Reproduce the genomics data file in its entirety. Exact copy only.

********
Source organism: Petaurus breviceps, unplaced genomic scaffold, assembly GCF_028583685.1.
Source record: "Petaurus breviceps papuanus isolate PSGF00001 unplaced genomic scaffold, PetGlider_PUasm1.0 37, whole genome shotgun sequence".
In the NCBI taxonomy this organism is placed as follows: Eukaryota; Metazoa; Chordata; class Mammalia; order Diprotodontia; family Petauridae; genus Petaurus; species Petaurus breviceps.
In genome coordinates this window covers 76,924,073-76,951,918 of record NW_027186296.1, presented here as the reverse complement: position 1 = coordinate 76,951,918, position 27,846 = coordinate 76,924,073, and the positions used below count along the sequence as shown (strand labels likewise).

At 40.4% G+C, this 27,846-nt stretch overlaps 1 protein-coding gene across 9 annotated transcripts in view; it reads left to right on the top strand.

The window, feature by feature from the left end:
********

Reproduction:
Source organism: Petaurus breviceps, unplaced genomic scaffold, assembly GCF_028583685.1.
Source record: "Petaurus breviceps papuanus isolate PSGF00001 unplaced genomic scaffold, PetGlider_PUasm1.0 37, whole genome shotgun sequence".
In the NCBI taxonomy this organism is placed as follows: Eukaryota; Metazoa; Chordata; class Mammalia; order Diprotodontia; family Petauridae; genus Petaurus; species Petaurus breviceps.
In genome coordinates this window covers 76,924,073-76,951,918 of record NW_027186296.1, presented here as the reverse complement: position 1 = coordinate 76,951,918, position 27,846 = coordinate 76,924,073, and the positions used below count along the sequence as shown (strand labels likewise).

At 40.4% G+C, this 27,846-nt stretch overlaps 1 protein-coding gene across 9 annotated transcripts in view; it reads left to right on the top strand.

The window, feature by feature from the left end: